Record St. Patricks Day Parade Blessed by Sun, Great Crowd Turnout
Gov. Granholm, Miss Michigan, Five Bands Highlight Turnout of 150 Units
March 19, 2006
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Photos by Andy Rogers and Steve Kent
By: Dave Rogers
They marched, strutted, cavorted, boogied, played and listened to music and generally had a great time Sunday in the 52nd Annual Bay City St. Patrick's Day Parade.
Lovers stopped to kiss passionately, kids got away from grandpa and grandma, young girls in short sleeves romped arm in arm. Ah yes, spring starts tomorrow, they all seemed to say.
A record 150 units ranged from huge high school bands to small marching units of half a dozen people, said Rose McEachern, longtime parade organizer who rode in the St. Patrick's Day Parade Association van with her husband, Irv. The previous record was about 135 units a few years ago.
The parade stalwarts joined Parade Marshal Tom Newsham, his wife City Commissioner and former Mayor Kathleen Newsham and other green-clad revelers at Knights of Columbus Council 414 after the parade.
There was plenty to celebrate in addition to the record parade lineup. The weather was the most evident benefit.
"Even though it's a little chilly the sun really makes it great out here," said enthusiastic parade watcher Bob Sarow as he moved down Center Avenue with the crowd.
George and Patricia Middleton, Chuck Liebrand and a group of eager watchers were at theTrinity Episcopal Church. Architect Peter Frantz was watching the marchers from in front of his classic Georgian style house at Center and Grant.
A woman from Wolverine exclaimed: "We come down every year for the parade and we love it!"
John Konkle of Konkle's Auto Service, Center at Jackson, recalled his father, the late Arthur Konkle, taking pictures of the early parades in the 1950s. "Today is really terrific and it looks like folks are enjoying themselves."
The weather dial inched up toward 50 in the sun and warmed the marchers and watchers despite a brisk wind. A panoply of costumes, painted faces, weird hats and barking dogs provided fascinating parade watcher watching.
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Realtor Arlene Bush stopped to talk about her trip to the old sod, Ireland, and hopes of returning soon, just as the Harris-Bush Realty house on wheels passed by with flags waving.
Obviously spinning off a popular TV commercial, half a dozen "pirates" on the Long John Silver's "float" entertained the crowd by rushing to and fro shouting "aaarrghh!."
There was a lineup at Mulligan's, and no wonder. It was, after all, the St. Patrick's Day Parade. Irish stew is in demand on such a day and some brought their own, slurping from plastic bowls as they walked toward the parade route.
"Support Michigan Farmers, Burn Biodiesel," read one sign preceding the Farm Bureau float. It was a statement that signals a trend in renewable energy aimed at freeing the nation from the grip of foreign oil.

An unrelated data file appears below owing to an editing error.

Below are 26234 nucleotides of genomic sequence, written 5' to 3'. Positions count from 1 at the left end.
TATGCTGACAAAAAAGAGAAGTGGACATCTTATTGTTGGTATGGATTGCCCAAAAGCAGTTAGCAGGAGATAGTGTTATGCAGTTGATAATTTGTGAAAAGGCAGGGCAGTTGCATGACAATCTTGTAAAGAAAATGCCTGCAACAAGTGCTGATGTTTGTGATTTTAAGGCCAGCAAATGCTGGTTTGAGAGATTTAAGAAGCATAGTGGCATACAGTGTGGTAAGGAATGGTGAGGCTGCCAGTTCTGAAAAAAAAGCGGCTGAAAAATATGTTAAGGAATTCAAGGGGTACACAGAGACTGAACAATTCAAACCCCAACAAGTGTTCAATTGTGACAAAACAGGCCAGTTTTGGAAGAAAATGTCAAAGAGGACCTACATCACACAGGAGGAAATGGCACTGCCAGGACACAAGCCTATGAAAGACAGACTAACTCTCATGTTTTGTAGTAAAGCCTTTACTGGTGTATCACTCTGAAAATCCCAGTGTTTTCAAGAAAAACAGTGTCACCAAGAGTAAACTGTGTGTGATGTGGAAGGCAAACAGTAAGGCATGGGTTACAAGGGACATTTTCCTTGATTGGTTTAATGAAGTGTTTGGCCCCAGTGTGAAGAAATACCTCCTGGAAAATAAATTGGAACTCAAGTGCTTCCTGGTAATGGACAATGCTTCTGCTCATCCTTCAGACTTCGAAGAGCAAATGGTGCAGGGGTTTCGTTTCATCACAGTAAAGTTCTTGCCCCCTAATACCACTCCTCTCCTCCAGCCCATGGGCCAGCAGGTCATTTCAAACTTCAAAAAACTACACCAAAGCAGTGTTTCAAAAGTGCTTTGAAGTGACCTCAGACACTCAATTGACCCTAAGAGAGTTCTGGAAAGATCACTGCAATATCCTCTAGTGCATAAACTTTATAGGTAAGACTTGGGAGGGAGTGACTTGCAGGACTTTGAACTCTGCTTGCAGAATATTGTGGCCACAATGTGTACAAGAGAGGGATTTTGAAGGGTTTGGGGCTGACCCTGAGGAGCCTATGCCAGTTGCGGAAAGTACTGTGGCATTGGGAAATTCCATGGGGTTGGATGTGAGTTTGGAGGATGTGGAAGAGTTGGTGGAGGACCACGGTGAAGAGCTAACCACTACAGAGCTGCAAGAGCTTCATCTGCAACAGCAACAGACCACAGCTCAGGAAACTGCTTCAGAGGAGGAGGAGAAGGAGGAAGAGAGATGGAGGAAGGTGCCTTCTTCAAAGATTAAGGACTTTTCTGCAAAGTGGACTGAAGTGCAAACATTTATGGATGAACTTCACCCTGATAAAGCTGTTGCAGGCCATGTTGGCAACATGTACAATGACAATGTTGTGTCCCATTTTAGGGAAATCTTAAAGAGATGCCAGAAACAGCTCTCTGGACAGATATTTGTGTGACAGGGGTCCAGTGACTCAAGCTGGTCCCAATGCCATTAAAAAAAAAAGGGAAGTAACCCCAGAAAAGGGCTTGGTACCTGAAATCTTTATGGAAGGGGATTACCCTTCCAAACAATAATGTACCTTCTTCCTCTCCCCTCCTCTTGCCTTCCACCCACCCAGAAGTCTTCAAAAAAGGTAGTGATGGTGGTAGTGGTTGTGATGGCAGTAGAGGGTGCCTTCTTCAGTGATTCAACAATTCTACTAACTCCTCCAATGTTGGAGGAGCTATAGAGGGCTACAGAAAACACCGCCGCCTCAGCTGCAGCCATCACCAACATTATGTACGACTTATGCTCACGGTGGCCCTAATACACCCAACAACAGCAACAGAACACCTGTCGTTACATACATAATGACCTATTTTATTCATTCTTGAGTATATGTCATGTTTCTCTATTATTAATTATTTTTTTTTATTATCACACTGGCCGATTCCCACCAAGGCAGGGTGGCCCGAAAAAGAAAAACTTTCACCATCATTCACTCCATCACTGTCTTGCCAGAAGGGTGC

Other indications of the times were the camouflage clad soldiers, some riding military vehicles, a stark reminder of the need to support the troops in the Mideast.
Jack Oslund, a REACT official who is a veteran of community events, said there were no problems along the parade route. That was good news to emergency crews always poised and on the alert.
A team of dancing dapple grey horses, DJs on wheels conducting impromptu dance contests, queens of all sorts, and the Guv, Jennifer Granholm leading a bevy of politicos giving the traditional parade waves -- all personified the Bay City St. Patrick's Day Parade.
George Heron in tam-o-shanter, shillelagh wielding Bob Redmond and others in the Ancient Order of Hibernians marching group lent an authentic Irish touch to the line of march.
The Dobson Fire House Museum, raffling off a firetruck to help get operations in Bangor Township rolling, and the Bay City Auto Company, with several classic vehicles in the lineup, informed watchers of two new Bay City tourist attractions.
Grant and Sandy Urband and Kathy Branigan had scads of guests at their houses on the corners of Center and Hampton. Paul Kuzmierz, the artist, and friends gathered on the lawn as the marchers went by.
All in all, the parade gets better every year, even after half a century and more. It's an enduring Bay City tradition we hope never goes away.###
by Andy Rogers and Steve Kent!
Just for the fun of it, you might want to check out these St. Pat's stories from previous years. It's interesting just to see how digital cameras have evolved since 2002:
For another take on the subject of parades, check out what was going on in 1978 in this
article from the archives of the Bay County Sports Page & Bay City Enterprise newspapers. Published from 1976 through 1984, those papers were the "grandparents" of today's MyBayCity.com.
Dave Rogers is a former editorial writer for the Bay City Times and a widely read,
respected journalist/writer in and around Bay City.
(Contact Dave Via Email at email@example.com)
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